Genetic and Developmental Disorders: Student/Resident Case Report Poster - Genetic and Developmental Disorders |

Myocardial Fatty Foci: An Atypical Cause of Left Ventricular Apical Mass on Transthoracic Echocardiography FREE TO VIEW

Tarun Ramayya, BS; Amudhan Jyothidasan, MD; William Bates, MD; Jayanth Keshavamurthy, MD; Gyanendra Sharma, MD
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Augusta University, Augusta, GA

Copyright 2016, American College of Chest Physicians. All Rights Reserved.

Chest. 2016;150(4_S):646A. doi:10.1016/j.chest.2016.08.739
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SESSION TITLE: Student/Resident Case Report Poster - Genetic and Developmental Disorders

SESSION TYPE: Student/Resident Case Report Poster

PRESENTED ON: Tuesday, October 25, 2016 at 01:30 PM - 02:30 PM

INTRODUCTION: Myocardial fatty foci (MFF) are benign computed tomographic (CT) findings that have recently been described in 50-64% of patients with tuberous sclerosis complex (TSC) [1,2]. MFF have distinguishing features on CT, including their well-circumscribed shape, left ventricular (LV) predominance, unique fat attenuation, and absence of invasive behavior [2]. These findings, however, have not been well described on transthoracic echocardiography (TTE).

CASE PRESENTATION: A 43-year-old male with end stage renal disease (ESRD) secondary to bilateral renal angiomyolipomas from TSC presented with a linear hyper echoic left ventricular (LV) apical mass on TTE, concerning for thrombus. He was referred for a TTE as part of a pre-operative work-up for renal transplant. TTE demonstrated a LV apical hyper echoic mass in the presence of normal LV systolic function with an ejection fraction of 55%, mild LV hypertrophy, and no wall motion abnormalities [Figure 1]. These findings were further evaluated by cardiac gated CT, which showed a large area of fat deposition (-63.42 Hownsfield Units (HU)) in the apical septum corresponding to the reported muscle on echocardiography. In addition, multiple other focal areas of fat deposition were seen in the LV myocardial wall [Figure 2].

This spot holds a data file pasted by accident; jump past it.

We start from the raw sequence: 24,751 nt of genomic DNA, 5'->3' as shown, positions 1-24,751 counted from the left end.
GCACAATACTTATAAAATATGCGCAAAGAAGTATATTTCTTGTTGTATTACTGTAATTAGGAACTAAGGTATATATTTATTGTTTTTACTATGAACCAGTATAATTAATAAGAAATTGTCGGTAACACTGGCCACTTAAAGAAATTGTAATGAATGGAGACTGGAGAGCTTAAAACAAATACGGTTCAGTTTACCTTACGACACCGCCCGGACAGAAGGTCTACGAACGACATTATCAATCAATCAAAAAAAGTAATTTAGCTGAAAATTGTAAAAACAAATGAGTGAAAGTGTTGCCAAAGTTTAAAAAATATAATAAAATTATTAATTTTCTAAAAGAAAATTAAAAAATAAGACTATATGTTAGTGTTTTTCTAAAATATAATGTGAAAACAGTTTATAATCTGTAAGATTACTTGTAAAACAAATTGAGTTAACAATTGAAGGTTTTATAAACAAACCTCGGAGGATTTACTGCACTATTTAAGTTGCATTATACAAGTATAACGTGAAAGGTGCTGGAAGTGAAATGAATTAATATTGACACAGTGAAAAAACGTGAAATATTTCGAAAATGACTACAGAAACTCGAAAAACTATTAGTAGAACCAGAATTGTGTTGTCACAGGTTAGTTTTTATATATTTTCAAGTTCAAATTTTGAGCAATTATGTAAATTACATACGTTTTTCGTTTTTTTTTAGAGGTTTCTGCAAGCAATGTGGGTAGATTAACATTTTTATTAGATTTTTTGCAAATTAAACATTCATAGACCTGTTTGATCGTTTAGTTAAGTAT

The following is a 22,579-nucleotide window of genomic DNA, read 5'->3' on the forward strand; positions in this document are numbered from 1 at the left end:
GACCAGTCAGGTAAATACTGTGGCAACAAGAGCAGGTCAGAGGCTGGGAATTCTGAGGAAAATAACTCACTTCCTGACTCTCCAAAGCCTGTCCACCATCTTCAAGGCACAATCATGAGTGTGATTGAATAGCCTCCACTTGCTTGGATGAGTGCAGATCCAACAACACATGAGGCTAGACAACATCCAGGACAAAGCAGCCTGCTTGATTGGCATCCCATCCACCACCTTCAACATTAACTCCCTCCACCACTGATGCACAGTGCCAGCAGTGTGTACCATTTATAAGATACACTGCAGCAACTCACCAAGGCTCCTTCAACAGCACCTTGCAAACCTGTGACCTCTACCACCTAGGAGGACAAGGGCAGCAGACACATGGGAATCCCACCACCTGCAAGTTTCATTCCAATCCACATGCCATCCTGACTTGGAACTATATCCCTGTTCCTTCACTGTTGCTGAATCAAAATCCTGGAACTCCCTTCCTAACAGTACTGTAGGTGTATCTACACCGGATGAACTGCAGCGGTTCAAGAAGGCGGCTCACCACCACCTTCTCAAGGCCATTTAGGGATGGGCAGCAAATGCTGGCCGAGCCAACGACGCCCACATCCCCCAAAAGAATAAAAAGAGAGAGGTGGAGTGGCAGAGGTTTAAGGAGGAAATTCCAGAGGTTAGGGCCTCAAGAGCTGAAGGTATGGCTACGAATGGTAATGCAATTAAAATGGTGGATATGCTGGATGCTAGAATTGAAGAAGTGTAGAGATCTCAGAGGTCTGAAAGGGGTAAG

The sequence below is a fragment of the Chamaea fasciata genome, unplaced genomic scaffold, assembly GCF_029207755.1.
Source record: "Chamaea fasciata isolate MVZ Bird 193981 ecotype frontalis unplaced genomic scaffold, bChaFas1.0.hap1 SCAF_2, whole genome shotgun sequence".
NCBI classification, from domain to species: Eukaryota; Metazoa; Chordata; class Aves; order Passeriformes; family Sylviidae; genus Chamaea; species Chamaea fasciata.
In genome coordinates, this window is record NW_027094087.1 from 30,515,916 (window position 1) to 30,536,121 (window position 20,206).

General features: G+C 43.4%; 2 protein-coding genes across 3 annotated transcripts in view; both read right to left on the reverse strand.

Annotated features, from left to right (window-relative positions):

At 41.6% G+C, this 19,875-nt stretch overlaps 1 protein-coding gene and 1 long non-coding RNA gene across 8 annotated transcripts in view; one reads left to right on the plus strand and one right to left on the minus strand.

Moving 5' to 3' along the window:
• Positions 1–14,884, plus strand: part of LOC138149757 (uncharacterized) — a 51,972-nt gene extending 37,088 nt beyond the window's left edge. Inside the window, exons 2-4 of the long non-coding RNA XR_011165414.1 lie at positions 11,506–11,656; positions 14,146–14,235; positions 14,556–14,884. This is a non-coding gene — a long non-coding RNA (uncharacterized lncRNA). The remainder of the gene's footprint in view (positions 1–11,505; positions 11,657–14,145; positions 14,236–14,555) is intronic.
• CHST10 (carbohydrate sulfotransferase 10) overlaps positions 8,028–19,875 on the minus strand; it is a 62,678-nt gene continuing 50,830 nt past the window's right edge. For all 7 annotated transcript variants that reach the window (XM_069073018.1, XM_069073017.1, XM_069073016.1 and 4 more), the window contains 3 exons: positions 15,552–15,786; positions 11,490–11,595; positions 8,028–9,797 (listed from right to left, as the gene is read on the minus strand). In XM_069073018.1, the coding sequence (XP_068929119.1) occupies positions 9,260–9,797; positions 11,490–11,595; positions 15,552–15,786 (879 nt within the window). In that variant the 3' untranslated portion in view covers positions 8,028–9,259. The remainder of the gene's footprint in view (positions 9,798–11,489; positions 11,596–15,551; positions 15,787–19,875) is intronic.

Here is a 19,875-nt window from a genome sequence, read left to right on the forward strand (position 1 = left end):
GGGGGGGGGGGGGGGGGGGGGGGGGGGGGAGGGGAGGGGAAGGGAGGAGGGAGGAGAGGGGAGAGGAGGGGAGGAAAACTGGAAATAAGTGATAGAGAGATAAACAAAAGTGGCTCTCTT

DISCUSSION: The most common causes of a LV apical mass on TTE include an LV thrombus and false tendons. However, there was no evidence of wall motional abnormality, no history of recent myocardial infarction (MI), and no history of valvular dysfunction or arrhythmia, making a thrombus less likely. Due to patient’s history of TSC, there was also concern for a cardiac rhabdomyoma, which is one of the major clinical features of TSC. In fact, 50% of patients with cardiac rhabdomyomas have a diagnosis of TSC. Cardiac rhabdomyomas are less likely in this patient, as they more commonly occur in children, are typically seen in the right ventricle or atrium, and are more invasive [3]. MFF, however, are benign, well-circumscribed round or linear deposits with unique fatty attenuation (demonstrated by -63.42 HU) and are more commonly present in the left ventricular wall [1,2].

CONCLUSIONS: Myocardial fatty foci are now being considered as part of the diagnostic spectrum for TSC in adult patients. Our case illustrates a unique presentation of MFF as a LV apical mass on TTE. Further characterization of these findings on TTE and cardiac gated CT can clinically distinguish MFF from more pathological findings and aid in the diagnosis of TSC.

Reference #1: [1] Adriaensen M, Schaefer-Prokop C; Duyndam D et al. Fatty Foci in the Myocardium in Patients with Tuberous Sclerosis Complex: Common Finding at CT. Radiology 2009; 253(2): 359-363.

Reference #2: [2] Tresoldi S, Munari A, Leo GD, Pompili G, et al. Myocardial Fatty Foci in Adult Patients with Tuberous Sclerosis Complex: Association with Gene Mutation and Multiorgan Involvement

Reference #3: [3] Watson GH. Cardiac rhabdomyomas in tuberous sclerosis; Ann N Y Acad Sci 1991; 615: 50-57

DISCLOSURE: The following authors have nothing to disclose: Tarun Ramayya, Amudhan Jyothidasan, William Bates, Jayanth Keshavamurthy, Gyanendra Sharma

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